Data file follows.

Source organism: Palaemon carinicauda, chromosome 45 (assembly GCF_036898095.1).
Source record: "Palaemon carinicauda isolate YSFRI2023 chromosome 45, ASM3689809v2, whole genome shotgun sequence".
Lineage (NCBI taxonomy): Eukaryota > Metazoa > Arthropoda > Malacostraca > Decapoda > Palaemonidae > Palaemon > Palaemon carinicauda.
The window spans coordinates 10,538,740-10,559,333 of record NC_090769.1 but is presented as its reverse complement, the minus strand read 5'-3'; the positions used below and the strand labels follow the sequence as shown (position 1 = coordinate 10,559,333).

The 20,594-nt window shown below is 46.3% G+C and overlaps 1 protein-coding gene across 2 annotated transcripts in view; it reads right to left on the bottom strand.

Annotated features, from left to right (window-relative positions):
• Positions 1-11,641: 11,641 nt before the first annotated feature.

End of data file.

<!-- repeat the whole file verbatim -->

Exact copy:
Source organism: Palaemon carinicauda, chromosome 45 (assembly GCF_036898095.1).
Source record: "Palaemon carinicauda isolate YSFRI2023 chromosome 45, ASM3689809v2, whole genome shotgun sequence".
Lineage (NCBI taxonomy): Eukaryota > Metazoa > Arthropoda > Malacostraca > Decapoda > Palaemonidae > Palaemon > Palaemon carinicauda.
The window spans coordinates 10,538,740-10,559,333 of record NC_090769.1 but is presented as its reverse complement, the minus strand read 5'-3'; the positions used below and the strand labels follow the sequence as shown (position 1 = coordinate 10,559,333).

The 20,594-nt window shown below is 46.3% G+C and overlaps 1 protein-coding gene across 2 annotated transcripts in view; it reads right to left on the bottom strand.

Annotated features, from left to right (window-relative positions):
• Positions 1-11,641: 11,641 nt before the first annotated feature.